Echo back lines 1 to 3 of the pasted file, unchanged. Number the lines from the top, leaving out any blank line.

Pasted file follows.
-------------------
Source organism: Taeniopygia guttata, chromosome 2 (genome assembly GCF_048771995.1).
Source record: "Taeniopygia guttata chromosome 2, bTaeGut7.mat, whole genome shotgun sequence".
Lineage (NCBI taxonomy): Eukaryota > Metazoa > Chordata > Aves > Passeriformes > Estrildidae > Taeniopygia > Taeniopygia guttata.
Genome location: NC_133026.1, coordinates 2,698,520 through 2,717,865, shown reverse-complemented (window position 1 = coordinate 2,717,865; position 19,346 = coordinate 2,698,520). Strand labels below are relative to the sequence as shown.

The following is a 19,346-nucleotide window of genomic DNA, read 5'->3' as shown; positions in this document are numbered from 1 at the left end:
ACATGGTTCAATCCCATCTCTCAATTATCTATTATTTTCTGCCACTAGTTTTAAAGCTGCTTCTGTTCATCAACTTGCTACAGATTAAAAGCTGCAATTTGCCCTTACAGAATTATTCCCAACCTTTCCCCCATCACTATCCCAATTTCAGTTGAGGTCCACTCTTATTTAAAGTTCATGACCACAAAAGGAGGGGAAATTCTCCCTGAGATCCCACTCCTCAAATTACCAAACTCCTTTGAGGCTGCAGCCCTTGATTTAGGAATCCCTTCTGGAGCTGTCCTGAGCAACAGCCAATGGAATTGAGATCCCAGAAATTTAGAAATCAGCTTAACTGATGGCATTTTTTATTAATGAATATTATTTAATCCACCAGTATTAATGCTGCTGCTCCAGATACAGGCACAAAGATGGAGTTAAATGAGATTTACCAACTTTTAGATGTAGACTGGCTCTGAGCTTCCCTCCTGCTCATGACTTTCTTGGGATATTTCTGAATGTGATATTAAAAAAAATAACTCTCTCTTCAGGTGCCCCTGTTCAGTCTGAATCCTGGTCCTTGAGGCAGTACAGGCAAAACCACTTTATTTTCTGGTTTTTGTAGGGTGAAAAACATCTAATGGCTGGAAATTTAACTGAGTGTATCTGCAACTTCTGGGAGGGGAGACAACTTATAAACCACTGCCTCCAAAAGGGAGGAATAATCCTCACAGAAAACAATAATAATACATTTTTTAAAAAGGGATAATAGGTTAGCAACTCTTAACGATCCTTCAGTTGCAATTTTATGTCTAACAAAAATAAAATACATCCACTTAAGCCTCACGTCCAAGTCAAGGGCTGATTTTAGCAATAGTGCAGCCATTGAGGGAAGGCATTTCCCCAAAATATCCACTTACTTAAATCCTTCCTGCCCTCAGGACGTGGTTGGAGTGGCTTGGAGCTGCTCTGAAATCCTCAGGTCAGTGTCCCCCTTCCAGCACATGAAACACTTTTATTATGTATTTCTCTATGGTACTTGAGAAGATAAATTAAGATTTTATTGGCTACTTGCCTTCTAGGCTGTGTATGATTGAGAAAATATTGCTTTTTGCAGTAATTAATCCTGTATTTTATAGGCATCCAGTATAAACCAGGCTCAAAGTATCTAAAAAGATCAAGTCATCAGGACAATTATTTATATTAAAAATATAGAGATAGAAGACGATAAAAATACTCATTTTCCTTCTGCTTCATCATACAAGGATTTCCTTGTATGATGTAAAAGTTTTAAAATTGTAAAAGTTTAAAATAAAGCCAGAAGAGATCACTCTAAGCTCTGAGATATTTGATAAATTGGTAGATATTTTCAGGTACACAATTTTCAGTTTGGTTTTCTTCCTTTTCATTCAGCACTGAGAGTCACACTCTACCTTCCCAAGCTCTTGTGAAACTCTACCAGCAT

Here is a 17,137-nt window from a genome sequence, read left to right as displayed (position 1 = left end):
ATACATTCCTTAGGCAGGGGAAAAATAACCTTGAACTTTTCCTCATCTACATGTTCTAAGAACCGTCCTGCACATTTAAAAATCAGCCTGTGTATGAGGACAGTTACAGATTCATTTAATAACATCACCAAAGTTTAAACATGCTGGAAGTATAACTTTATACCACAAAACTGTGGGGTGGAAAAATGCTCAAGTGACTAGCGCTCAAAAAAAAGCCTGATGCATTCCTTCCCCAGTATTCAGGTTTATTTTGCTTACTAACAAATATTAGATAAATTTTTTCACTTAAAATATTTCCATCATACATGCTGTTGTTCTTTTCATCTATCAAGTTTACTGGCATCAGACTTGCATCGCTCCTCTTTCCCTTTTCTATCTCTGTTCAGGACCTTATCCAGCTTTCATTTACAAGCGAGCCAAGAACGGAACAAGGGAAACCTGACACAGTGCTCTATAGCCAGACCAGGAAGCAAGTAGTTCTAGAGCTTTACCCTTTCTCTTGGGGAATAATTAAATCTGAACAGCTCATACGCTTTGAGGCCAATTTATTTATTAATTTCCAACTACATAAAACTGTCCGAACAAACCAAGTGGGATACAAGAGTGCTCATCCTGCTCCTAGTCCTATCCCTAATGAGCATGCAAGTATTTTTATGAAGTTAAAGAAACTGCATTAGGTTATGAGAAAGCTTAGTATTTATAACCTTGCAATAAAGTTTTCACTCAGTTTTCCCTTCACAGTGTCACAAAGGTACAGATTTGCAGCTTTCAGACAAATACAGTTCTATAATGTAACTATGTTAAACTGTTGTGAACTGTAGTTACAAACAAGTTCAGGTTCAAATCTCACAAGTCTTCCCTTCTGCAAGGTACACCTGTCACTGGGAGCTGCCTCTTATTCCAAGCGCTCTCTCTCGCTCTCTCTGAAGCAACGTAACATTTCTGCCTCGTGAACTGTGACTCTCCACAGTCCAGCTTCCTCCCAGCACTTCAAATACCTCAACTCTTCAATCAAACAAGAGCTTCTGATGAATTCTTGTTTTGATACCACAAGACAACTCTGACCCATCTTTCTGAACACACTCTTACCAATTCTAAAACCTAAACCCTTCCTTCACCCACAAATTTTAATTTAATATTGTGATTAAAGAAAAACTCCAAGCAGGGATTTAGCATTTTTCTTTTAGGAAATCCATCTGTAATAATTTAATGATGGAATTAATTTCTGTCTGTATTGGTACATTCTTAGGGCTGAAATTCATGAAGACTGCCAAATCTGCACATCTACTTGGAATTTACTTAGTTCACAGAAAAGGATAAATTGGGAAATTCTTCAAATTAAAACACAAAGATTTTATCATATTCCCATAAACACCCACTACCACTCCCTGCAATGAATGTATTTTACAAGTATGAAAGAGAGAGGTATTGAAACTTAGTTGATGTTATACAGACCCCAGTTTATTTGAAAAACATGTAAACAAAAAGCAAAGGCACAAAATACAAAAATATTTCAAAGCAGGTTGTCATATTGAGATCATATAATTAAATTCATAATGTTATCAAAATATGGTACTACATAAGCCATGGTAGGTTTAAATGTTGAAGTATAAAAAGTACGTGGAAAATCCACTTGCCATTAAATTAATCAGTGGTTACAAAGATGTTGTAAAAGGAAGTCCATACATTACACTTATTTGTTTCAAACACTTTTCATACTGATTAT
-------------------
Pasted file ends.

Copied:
Source organism: Taeniopygia guttata, chromosome 2 (genome assembly GCF_048771995.1).
Source record: "Taeniopygia guttata chromosome 2, bTaeGut7.mat, whole genome shotgun sequence".
Lineage (NCBI taxonomy): Eukaryota > Metazoa > Chordata > Aves > Passeriformes > Estrildidae > Taeniopygia > Taeniopygia guttata.